In the ages of old, people thought that if you kept going out into the Atlantic Ocean, you would eventually fall off the edge of the Earth. Indeed, there were also tales of monsters that lurked there, waiting to snatch the sailor and his ship and drag them down into the abyss below. Well, there were monsters and the waters were dangerous, but they were surmountable once the sufficient technology came to fruition.

In 1492 Christopher Columbus set sail on the first of several trips in search for the West passage to India and in his journeys he discovered the “New World”. But before this attempt was made, many had first embarked on exploration of the islands which meander the West coast of Africa and in particular the Canary Islands. These “precursor missions” allowed the gradual development of core capabilities, technologies, experience and most important, confidence. So that the Atlantic could be tackled and the new horizon breached.

When I consider the history of human kind, a species which grew by a process of gradual migration out of Africa, it is awe inspiring to think how far we have come. Think of the countless toils and struggles of those that would walk for miles across vast lands, searching for water, food and places to shelter or settle. Think of the risks they took as they entered territories with dangerous never before seen animals and even hostile humans who would rob them of all they own and cherish, including their lives. Think of the hard labours fault in the battle to master agricultural techniques, to grow crops so that we might weather the harsh seasons and feed the growing population. Think of how we survived as we crossed deserts, jungles, ice sheets, and barren landscapes, freezing in the cold night of the Moon, and baking in the hot rays of the Sun. Yet, we endured.

We are an explorer species. We search for the next mountain to climb, the next ocean to dive. This exploration extends not just to the physical world but also to the world of our minds as we intellectualise our reality and with curiosity seek answers to explain all that we observe. This constant questioning, this endless frontier is fundamental to who we are. The exploration of space is a natural extension of these propensities and it is in our deepest desires to go out there; this driving force cannot be stopped, because the exploration of space is the purest expression of our personal and joint liberty.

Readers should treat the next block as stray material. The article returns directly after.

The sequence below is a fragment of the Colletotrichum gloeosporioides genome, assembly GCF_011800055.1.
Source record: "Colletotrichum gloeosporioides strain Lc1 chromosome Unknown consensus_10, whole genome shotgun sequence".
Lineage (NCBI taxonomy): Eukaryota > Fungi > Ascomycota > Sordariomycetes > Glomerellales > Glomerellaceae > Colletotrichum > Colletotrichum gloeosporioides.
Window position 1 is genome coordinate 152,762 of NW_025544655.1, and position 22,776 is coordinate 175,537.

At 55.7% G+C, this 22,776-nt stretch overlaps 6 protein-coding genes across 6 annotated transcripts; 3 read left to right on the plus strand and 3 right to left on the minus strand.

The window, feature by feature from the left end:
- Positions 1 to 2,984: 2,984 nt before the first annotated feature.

So we breached the Karman line of space, circled the equatorial and polar orbits, hopped from the world of our origin to our closest neighbour, the Moon. The planet Mars calls us loudly and beckons us to come and explore it too. Look at it through a telescope, its rustic coloured appearance with polar ice caps of its own. Those mountains and valleys yet to be explored; Olympus Mons three times the height of Everest. How can we not try?

The other worlds call us too. The Jovian worlds and its possible swimming life, bathing in the ash ridden atmospheres of volcanic and ice covered worlds. Saturn and its ring of icy jewels. Titan with its ocean of liquid Methane. They call us, like the metaphorical Gjallarhorn across the solar system – come explore us and see what nature left here. Pluto is next, then the Oort cloud and beyond. Our precursor missions will extend to the furthest frontiers to prepare the way for our eventual arrival. Then it’s the stars and the entire cycle of planetary exploration begins all over again, until the next system and then the next, billions of them until the galaxy is fully explored by some future descendants of human kind. But our galaxy is but one within a large supercluster, and there are millions of these. Where does it end? Even when we have explored the entire Universe, will we discover the Universe too is but one of billions created by the architect of nature? Perhaps, it is as the philosopher Olaf Stapledon depicted in his 1937 book “Star Maker”, and our Universe is but one in the great laboratory of Multiverses, as the Star Maker perfects his or her art.

How marvellous that we can see so far and so much? How splendid that nature has arranged it so that when we look at the sky we see back in time, back to the beginning of the Cosmos itself? Perhaps the purpose of the Universe is as the science fiction writer Arthur C Clarke said, “For the perpetual astonishment of mankind”? It is exhilarating a thing to be on the path of discovery, but it is also joyous to think that we are always at the beginning with the ocean of knowledge all before us. Our limited life span is so short in the age of the Cosmos. If we are lucky we will live for eighty or even one hundred years. Use that time wisely, make time for moments of discovery and contemplation, learn what you can whilst you are here, because what is your horizon of discovery today, will be someone else’s history in the future. The light cone goes on, the entropy grows, the clock ticks in synchronicity to the arrow of time. Be a part of the contribution to knowledge whilst you can - for we will not be here forever, but the infinite horizon of discovery will be. Eyes, ears and mind open.

How many more years I shall be able to work on the problem I do not know; I hope, as long as I live. There can be no thought of finishing, for 'aiming at the stars' both literally and figuratively, is a problem to occupy generations, so that no matter how much progress one makes, there is always the thrill of just beginning.” Robert H. Goddard, in a 1932 letter to H. G. Wells.

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